Appagaru had learnt the language much the same way. He was, of course, fluent in Odia and hence learning Bengali was not difficult for him. However, he used it much less, unlike Amma. Both of them could read the language moderately well. She said she would read billboards and movie posters and tried to identify letters and figures in Bengali. They read much less of Bengali, only as much was needed to make way in the city that was now home to them. If they had a Bengali newspaper at hand, they would surely read the headlines, the bus numbers, movie posters and the like. He was proud of the fact that they were self-taught in Bengali. He had an accent too and often would tell us that it was always clear to any auditor that he was not a native speaker of the language.
Bengali came very easy to us – me and my sister. No one had to teach us the language. We could read and write the language much before it was a subject, third language, in school. Hindi was our second language. Amma said she decided on Hindi as she could help us with it. It would have been difficult had it been Bengali. Telugu was spoken at home but when my sister and I were together, it was always Bengali. A few years into school, when we were fluent in English, we had a strict rule at home. The moment we entered home, it had to be only Telugu. My parents were pretty strict in reinforcing that. That, I guess, is the reason why we sisters spoke and still speak Telugu fluently. We also made it a point to watch Telugu films on our trips down south and in Calcutta too, whenever they were screened. Our cousins have often told us that we have an accent when we speak Telugu, but I guess that is but natural.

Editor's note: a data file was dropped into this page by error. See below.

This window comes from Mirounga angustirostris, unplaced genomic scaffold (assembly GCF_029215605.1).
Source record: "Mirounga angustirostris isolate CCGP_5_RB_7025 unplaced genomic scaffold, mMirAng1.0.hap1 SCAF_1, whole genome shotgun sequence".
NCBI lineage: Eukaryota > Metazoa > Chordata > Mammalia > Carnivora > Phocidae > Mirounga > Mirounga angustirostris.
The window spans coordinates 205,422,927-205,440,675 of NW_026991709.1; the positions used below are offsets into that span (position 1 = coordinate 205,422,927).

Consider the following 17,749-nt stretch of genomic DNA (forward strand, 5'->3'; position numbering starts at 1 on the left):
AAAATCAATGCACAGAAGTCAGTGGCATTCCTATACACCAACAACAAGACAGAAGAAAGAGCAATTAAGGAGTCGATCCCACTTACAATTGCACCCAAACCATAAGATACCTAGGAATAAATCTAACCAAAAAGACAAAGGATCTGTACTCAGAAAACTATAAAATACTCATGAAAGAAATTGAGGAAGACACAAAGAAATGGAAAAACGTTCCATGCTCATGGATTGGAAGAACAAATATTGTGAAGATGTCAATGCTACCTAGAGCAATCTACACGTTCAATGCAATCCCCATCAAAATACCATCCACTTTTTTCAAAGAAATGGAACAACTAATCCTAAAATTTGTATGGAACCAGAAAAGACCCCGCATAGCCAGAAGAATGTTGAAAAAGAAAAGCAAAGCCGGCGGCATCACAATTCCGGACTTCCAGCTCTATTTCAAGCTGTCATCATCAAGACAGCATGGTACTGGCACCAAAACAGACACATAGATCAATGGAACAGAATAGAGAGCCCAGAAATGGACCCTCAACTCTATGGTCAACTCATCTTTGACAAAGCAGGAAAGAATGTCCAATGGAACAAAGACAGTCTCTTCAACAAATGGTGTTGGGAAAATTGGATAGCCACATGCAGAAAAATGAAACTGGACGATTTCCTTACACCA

These days I speak Telugu much less. Amma does not speak anymore; Alzheimer’s has wrought ravages with her speech. I still speak to her in Telugu. I am sure some bit of my talking does reach out to her somewhere. Appagaru is in another world. The only other people I speak in Telugu are my cousins and aunts over the phone. With my sister, it is mostly Bengali and English, the way it has always been.
Dr. Nishi Pulugurtha is Associate Professor in the department of English, Brahmananda Keshab Chandra College and has taught postgraduate courses at West Bengal State University and Rabindra Bharati University. Her research areas are British Romantic literature, Postcolonial literature, Indian writing in English, literature of the diaspora, film and Shakespeare adaptation in film. She is a creative writer and writes on travel, Alzheimer’s Disease, film, short stories and poetry. Her work has been published in The Statesman, Kolkata, in the anthology Tranquil Muse and online – Café Dissensus, Coldnoon, Queen Mob’s Tea House and Setu. She has a monograph on Derozio (2010) and a collection of essays on travel, Out in the Open (2019).